Thursday, 16 March 2017

Our poet at Passchendaele 1917

Hedd Wyn
Hedd Wyn 01(a-dg).JPG
Ellis Evans, c.1910.
Frontispiece in Cerddi'r Bugail (1918)
BornEllis Humphrey Evans
13 January 1887
TrawsfynyddMeirionyddNorth Wales
Died31 July 1917 (aged 30)
Pilckem RidgeYpres
Resting placeArtillery Wood Cemetery,Boezinge, Belgium
GenreWelsh Poetry
Literary movementRomantic and war poetry
Notable worksYr ArwrYstrad FflurPlant TrawsfynnyddY Blotyn DuNid â’n AngoRhyfel
Notable awardsBard's chair at the 1917National Eisteddfod
Hedd Wyn (born Ellis Humphrey Evans, 13 January 1887 – 31 July 1917) was a Welsh language poet who was killed near YpresBelgium, during the Battle of Passchendaele in World War I
He was a Royal Welsh Fusilier.
He was posthumously awarded the bard's chair at the 1917 National Eisteddfod. Evans, who had been awarded several chairs for his poetry, was inspired to take the bardic name Hedd Wyn (Welshblessed peace) from the way sunlight penetrated the mist in the Meirionydd valleys.
His style, which was influenced by romantic poetry, was dominated by themes of nature and religion. He also wrote several war poems following the outbreak of war on the Western Front.

See also the  Oscar nominated 1992 film, Hedd Wyn (film).

For more information:

16th March 1689 – ON THIS DAY IN RWF HISTORY

Henry, 4th Lord Herbert of Chirbury commissioned to raise a regiment of foot, 1689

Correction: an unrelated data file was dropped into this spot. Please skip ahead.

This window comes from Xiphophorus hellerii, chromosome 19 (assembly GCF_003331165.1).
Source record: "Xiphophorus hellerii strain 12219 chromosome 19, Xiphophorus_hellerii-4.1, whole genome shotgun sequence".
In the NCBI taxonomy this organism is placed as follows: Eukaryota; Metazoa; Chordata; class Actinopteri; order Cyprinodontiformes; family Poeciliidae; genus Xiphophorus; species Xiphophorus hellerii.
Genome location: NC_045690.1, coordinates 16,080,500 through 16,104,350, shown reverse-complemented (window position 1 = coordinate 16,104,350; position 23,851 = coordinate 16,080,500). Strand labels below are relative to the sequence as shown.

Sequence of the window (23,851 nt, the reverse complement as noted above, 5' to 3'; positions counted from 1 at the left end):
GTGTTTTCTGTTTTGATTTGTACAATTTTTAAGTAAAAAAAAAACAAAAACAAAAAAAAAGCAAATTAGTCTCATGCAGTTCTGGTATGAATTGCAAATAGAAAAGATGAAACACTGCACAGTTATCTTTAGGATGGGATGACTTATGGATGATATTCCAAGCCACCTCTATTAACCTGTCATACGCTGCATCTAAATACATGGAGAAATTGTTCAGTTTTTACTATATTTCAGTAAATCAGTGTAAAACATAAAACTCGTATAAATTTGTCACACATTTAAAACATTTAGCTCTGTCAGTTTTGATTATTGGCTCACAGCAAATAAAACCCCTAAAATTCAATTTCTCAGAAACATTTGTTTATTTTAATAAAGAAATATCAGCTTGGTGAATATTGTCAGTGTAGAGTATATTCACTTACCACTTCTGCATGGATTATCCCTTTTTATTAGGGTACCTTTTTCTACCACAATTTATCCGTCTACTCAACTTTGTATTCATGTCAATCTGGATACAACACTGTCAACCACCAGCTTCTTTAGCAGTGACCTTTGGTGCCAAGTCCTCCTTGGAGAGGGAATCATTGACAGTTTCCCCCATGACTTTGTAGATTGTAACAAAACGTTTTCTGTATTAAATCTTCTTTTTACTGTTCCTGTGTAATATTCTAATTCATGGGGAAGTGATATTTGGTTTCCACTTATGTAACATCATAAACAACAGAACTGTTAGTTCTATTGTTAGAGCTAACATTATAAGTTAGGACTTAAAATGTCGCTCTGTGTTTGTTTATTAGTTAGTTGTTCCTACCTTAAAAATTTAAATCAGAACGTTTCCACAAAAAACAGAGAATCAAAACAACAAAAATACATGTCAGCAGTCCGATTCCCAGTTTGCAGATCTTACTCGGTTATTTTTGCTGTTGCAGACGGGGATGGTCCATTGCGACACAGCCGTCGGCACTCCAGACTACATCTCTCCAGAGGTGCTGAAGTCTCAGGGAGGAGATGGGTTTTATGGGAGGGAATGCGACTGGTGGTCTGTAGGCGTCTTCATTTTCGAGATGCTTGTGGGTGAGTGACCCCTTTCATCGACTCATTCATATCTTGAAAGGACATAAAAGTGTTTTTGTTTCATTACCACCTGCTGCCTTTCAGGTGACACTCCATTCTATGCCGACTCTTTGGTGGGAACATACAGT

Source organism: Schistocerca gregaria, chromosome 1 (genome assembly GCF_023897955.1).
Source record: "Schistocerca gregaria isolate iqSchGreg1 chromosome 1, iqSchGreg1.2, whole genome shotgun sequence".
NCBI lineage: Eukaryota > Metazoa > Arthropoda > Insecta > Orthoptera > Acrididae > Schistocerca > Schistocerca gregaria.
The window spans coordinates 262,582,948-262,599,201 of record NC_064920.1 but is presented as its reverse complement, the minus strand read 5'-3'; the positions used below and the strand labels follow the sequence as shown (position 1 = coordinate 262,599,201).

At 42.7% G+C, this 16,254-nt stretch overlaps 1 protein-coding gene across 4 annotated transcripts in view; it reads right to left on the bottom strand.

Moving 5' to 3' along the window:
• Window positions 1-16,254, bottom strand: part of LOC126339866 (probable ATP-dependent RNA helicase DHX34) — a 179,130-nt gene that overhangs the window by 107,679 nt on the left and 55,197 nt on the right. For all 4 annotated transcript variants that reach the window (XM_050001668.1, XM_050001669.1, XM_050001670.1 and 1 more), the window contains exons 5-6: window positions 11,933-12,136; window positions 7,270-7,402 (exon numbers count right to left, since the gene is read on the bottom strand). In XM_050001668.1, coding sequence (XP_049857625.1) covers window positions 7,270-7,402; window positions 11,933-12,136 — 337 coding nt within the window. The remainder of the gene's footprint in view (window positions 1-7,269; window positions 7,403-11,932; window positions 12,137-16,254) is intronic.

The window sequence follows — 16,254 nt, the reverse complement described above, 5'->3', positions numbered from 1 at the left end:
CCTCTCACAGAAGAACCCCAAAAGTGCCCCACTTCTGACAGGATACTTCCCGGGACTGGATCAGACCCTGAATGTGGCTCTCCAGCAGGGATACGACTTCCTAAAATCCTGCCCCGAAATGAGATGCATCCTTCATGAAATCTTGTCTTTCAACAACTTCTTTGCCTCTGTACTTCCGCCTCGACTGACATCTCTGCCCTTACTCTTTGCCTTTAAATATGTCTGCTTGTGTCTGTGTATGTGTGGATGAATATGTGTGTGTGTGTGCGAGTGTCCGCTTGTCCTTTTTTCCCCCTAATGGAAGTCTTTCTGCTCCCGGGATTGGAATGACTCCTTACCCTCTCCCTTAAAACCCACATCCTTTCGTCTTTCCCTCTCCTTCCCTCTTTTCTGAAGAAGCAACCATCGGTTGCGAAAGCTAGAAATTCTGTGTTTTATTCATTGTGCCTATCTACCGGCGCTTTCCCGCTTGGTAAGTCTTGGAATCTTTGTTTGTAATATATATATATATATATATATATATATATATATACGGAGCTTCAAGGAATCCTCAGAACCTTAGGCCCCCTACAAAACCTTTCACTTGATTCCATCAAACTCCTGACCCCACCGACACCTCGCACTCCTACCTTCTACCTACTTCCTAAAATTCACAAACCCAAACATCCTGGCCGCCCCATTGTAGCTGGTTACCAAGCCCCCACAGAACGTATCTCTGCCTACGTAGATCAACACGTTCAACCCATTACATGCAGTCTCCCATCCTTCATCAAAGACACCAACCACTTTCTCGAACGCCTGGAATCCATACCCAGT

On 16 March 1689 King William III authorised nine of his supporters to raise regiments of infantry. Lord Herbert of Chirbury was allocated the counties of Montgomery, Radnor and Shropshire. Pressure of political business soon forced him to resign and he was succeeded by his cousin Charles Herbert. The new Regiment, known as Herbert’s Regiment, assembled
at Ludlow.

Monday, 13 March 2017

11th March 1777 - ON THIS DAY IN RWF HISTORY

2nd Lt George Bayntun promoted Lt during the Revolutionary War in America. Bayntun’s service is listed below. The attached portrait of Bayntun was purchased by Brigadier Eric Skaife, in the 1930s and now hangs in the Regimental Museum.
BAYNTUN, George Edward Werden. Born in 1738, the eldest son of Edward Bayntun ( –1777) of the Coldstream Guards, and Susanna (née Werden) co-heiress with her half-sister, the Duchess of St Albans.
He was commissioned 2nd lieutenant RWF, on 22 November 1775 and promoted lieutenant on 10 March 1777. He served in North America during the revolution and is known to have done duty in HMS Centurion from 2 August to 19 September 1778 when the RWF, volunteered for service as marines in the fleet under Admiral Lord Howe.
He is noted as a member of the Officers’ Mess Committee in the minute book signed at Chatham on 25 November 1787 but he transferred to the 2nd Foot as captain on 4 November 1788.
He sold his commission in 1793 and died in 1806.
His portrait in oils by Thomas Beach (1738–1806) was purchased by Brigadier Skaife (q.v.) in ?1937 (see Y Ddraig Goch, January 1937, page 4) and was bequeathed by him to the regiment. Bayntun’s dress in the portrait is discussed in Y Ddraig Goch, March 1961 page 57.
His brother, Admiral Sir Henry Bayntun GCB (1766–1840) commanded HMS Leviathan at Trafalgar.
References Burke, J and JB, A Genealogical and Heraldic History of the Extinct and Dormant
Baronetcies of England, London 1838, page 561